The amount of money a company raises to finance its operation is an important metric, but I’ve learned that entrepreneurs and investors often calculate this differently. We recently sent out our quarterly survey to the 25 investments we’ve made through the MergeLane accelerator and fund for startups with at least one woman in leadership. Case in point, 10 of our 25 portfolio companies calculated the Capital Raised to Date metric differently than I would have. This got me thinking: What should really be included in this metric?
“Capital Raised to Date” is not a standard accounting term and, to my knowledge, there is no standard definition or official guideline for calculating this metric. However, it is one of the most commonly reported metrics in the startup community, so I thought it might be helpful to try to outline a standard. After putting some thought into this, speaking with other experienced investors, and consulting our CPA firm Anton Collins Mitchell, I’ve developed the following guide for calculating this metric. Please comment if you have feedback.
What might be included in “Capital Raised to Date”?
The following is a comprehensive list of things that entrepreneurs and investors couldconceivably argue should be classified as Capital Raised to Date:
What should be included in “Capital Raised to Date”?
What should be included is another question. The answer, in my opinion, depends on the intention of the metric.
I think all of the items above would be more accurately classified as “Capital Required to Date” and should only be used if the metric is being used for the following reasons:
However, from my experience, the “Capital Raised to Date” metric is not typically used for the reasons stated above but rather for two other main reasons: 1) to understand capital efficiency, and 2) to measure the progress the company has achieved. The items that should be included are different for each.
Using “Capital Raised to Date” to measure efficiency
If the intention of the metric is to understand capital efficiency, i.e., how much capital has been required to date, I think the following should be included:
Using “Capital Raised to Date” to measure progress
If the intention of the metric is to understand the progress the company has made, i.e., company traction, outside validation (i.e., how many people have said “yes” to the business), and the stage of the business (e.g., a company that has raised $5 million is typically later in its business lifecycle than a company that has raised $500,000), then the following should be included. (Note: This is the definition we typically use when vetting potential MergeLane investments and monitoring portfolio results. If you are using this metric for MergeLane-related purposes, e.g., our quarterly survey, please use this method.)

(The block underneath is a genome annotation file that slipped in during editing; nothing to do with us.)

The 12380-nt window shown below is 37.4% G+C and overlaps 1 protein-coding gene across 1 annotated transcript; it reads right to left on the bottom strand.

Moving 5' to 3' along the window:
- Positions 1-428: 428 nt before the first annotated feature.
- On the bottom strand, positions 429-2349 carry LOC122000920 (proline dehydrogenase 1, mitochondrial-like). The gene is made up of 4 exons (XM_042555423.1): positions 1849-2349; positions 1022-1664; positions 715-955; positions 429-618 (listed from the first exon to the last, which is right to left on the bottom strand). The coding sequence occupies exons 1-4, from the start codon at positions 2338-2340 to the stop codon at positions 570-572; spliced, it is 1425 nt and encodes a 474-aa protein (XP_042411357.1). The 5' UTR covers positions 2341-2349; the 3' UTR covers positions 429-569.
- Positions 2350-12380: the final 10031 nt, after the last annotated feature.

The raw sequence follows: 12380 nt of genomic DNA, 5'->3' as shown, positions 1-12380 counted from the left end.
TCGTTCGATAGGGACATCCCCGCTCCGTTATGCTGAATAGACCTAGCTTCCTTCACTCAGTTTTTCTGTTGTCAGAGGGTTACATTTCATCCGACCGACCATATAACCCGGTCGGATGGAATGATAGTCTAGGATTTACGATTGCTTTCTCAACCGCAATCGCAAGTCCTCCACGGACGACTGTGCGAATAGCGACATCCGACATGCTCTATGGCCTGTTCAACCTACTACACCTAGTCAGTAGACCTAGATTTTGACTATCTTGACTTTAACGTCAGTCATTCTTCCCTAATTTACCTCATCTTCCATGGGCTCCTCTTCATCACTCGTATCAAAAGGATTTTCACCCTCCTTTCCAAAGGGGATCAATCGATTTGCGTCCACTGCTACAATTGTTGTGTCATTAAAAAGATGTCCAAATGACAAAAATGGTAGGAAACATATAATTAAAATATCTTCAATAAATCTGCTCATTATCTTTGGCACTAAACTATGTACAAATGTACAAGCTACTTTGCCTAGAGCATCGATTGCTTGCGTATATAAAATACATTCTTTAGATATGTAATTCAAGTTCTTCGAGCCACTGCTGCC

Should revenue be included in “Capital Raised to Date”?
Revenue from company operations should not be included in this metric. This also applies to capital raised through rewards-based crowdfunding, e.g., Kickstarter campaigns. As I mentioned above, the cost of the reward received should be subtracted from the total raised.
Using “Capital Raised to Date” when the intention is unclear
If there are multiple intentions or the intention is unclear, e.g., an investor asks an entrepreneur how much money they have raised to date and doesn’t reveal his or her motivation, I think it makes sense to avoid this metric all together. It is better to list the details the person asking the question will most likely want to hear.
Under this scenario, I would not mention the following simply because I find these to be atypical things to include:
I would include the following:
Here is a suggested format:
Company X has raised $X dollars from investors. (Include all dollars invested through equity and convertible debt and mention the amount of founder investment if it is above $50,000. This shows founder commitment.) The company has also received $X in nondilutive funding grants and awards. (Include all dollars raised through awards and grants. It might make sense to break this into specifics if the grants or awards are impressive and well-known, e.g., an NSF grant.) We raised $X in nonequity crowdfunding. (Include all dollars raised through rewards-based crowdfunding, including dollars raised in exchange for something of value and mention the platform if it is recognizable, e.g., Kickstarter. Stating this total number provides validation for the business opportunity.) Company X obtained a [insert type of debt financing] for $X. (This last sentence should be used to disclose any major liabilities over $50,000 and/or enhance credibility by mentioning other people or individuals who have said “yes” to the business.)